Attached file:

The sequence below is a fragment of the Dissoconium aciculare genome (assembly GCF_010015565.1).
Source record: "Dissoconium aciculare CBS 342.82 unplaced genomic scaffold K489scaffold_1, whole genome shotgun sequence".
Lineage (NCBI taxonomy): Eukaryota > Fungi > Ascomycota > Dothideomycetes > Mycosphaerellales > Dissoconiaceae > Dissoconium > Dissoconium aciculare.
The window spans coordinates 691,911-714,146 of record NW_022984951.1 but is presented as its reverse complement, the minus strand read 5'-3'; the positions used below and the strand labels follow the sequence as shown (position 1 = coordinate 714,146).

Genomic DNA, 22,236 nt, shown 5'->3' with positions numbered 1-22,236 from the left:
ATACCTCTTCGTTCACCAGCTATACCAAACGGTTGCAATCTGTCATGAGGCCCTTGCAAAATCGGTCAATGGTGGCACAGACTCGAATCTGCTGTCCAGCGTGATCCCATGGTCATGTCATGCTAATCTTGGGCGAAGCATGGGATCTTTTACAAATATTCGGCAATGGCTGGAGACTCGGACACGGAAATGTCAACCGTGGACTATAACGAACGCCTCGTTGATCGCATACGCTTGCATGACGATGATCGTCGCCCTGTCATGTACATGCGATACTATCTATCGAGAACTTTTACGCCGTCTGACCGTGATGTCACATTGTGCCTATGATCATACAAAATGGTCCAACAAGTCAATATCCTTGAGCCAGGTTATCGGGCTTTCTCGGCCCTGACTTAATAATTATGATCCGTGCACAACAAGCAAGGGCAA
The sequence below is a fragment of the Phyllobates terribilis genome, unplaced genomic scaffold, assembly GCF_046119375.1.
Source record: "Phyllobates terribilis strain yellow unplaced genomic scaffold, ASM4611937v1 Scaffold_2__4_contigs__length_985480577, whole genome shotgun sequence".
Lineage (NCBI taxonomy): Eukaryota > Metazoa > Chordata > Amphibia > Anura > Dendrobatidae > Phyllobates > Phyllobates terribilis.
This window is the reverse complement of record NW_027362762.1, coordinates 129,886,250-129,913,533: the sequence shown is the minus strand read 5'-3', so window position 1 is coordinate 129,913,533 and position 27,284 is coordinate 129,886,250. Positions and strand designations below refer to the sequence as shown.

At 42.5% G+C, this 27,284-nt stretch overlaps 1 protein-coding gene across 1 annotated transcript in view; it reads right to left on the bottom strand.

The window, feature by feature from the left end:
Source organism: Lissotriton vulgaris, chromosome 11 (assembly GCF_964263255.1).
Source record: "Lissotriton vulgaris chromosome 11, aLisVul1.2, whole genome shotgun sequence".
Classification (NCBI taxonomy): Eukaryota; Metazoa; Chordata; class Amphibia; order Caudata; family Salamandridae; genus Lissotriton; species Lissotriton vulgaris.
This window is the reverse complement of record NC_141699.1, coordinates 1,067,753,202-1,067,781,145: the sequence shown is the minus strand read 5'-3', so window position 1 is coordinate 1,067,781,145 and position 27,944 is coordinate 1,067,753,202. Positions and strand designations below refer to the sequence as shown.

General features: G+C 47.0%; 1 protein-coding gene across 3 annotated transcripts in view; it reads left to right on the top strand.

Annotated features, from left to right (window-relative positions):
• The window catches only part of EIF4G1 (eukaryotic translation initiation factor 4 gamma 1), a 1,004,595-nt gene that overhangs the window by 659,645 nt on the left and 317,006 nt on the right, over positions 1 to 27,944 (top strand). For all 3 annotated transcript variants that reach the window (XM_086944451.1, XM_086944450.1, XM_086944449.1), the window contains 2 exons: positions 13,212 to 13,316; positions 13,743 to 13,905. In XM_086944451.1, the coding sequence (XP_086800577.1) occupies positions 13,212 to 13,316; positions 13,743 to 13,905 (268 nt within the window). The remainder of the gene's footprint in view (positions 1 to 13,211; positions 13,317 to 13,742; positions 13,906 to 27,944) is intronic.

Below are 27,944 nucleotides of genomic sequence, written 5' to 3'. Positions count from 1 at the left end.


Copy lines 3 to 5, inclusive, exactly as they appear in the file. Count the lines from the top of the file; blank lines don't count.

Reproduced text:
Lineage (NCBI taxonomy): Eukaryota > Fungi > Ascomycota > Dothideomycetes > Mycosphaerellales > Dissoconiaceae > Dissoconium > Dissoconium aciculare.
The window spans coordinates 691,911-714,146 of record NW_022984951.1 but is presented as its reverse complement, the minus strand read 5'-3'; the positions used below and the strand labels follow the sequence as shown (position 1 = coordinate 714,146).

Genomic DNA, 22,236 nt, shown 5'->3' with positions numbered 1-22,236 from the left: